2.1. With LCD screen connected as well, at 3 HC-SR04 ultrasonic sensors: 4.98 V
2.2. Without LCD Screen: 4.98 V

Without Ethernet shield:
3. Power via USB port
3.1. With LCD screen connected as well, at 3 HC-SR04 ultrasonic sensors: 4.76 V
3.2. Without LCD Screen: 4.82 V

4. Power from power outlet
4.1. With LCD screen connected as well, at 3 HC-SR04 ultrasonic sensors: 4.98 V
4.2. Without LCD Screen: 4.98 V

i.e. since it doesn't work properly for me with just the sensors and the Ethernet shield connected (using just USB), over 4.60V seems to be needed.

teckel


Well that's a good point,  but it is still likely to jump around between 10  and 11 cm.


Not if you turn off rounding.  But, you are right, it can bounce between to different integers as well.  However, that's because the sensor is not accurate to a fraction of a cm.  It's not because the library doesn't do floating point.  Basically, it's not helpful to do floating point math.  But, feel free to do it.  Replace "ping_cm()" with "ping()/57.0" and you'll get a decimal result.  If you find this useful I'd really be amazed, but the library is designed so you can do it as shown.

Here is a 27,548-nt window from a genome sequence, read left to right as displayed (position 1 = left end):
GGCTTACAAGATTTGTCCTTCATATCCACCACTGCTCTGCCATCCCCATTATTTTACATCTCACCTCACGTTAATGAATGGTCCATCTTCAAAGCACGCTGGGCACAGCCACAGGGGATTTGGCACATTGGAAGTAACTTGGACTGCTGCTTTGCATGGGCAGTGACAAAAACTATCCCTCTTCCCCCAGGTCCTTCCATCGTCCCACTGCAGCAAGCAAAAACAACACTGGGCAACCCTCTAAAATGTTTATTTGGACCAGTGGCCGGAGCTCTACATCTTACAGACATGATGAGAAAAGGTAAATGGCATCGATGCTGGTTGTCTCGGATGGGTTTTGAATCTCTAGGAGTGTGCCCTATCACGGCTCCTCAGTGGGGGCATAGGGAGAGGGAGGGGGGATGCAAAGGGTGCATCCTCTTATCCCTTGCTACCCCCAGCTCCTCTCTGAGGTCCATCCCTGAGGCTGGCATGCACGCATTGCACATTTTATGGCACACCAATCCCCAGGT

Tim
Arduino - Teensy - Raspberry Pi
My libraries: NewPing - LCDBitmap - toneAC - NewTone - TimerFreeTone

teckel



Interesting!  My ultrasonic sensors only use a couple mA each, while the Arduino Uno uses 60 mA (I'd guess the Mega uses more).  I wouldn't think that just the sensors would put your USB or the voltage regulator over the top.  Have you measured what kind of current it's using?  It just seems very unlikely that it's within a couple mA of going over the top and the sensors draw enough current to do it.  I guess it's possible, just doesn't seem likely.

Tim


Well it did it for me at least. Hopefully it helps someone else as well.

The operating voltage for the HC-SR04 should apperently be 4.50 to 5.0V. But I did some quick measurements which shows that that's not the case for my sensors:

With Ethernet shield:
1. Power via USB port
1.1. With LCD screen connected as well, at 3 HC-SR04 ultrasonic sensors: 4.55 V
1.2. Without LCD Screen: 4.60 V

2. Power from power outlet
2.1. With LCD screen connected as well, at 3 HC-SR04 ultrasonic sensors: 4.98 V
2.2. Without LCD Screen: 4.98 V

Without Ethernet shield:
3. Power via USB port
3.1. With LCD screen connected as well, at 3 HC-SR04 ultrasonic sensors: 4.76 V
3.2. Without LCD Screen: 4.82 V

4. Power from power outlet
4.1. With LCD screen connected as well, at 3 HC-SR04 ultrasonic sensors: 4.98 V
4.2. Without LCD Screen: 4.98 V

i.e. since it doesn't work properly for me with just the sensors and the Ethernet shield connected (using just USB), over 4.60V seems to be needed.


I've ran ultrasonic sensors down to 3.3 volts and they still work.  I forgot I have an Internet shield, I'll see what kind of milliamps it uses.

Tim
Arduino - Teensy - Raspberry Pi
My libraries: NewPing - LCDBitmap - toneAC - NewTone - TimerFreeTone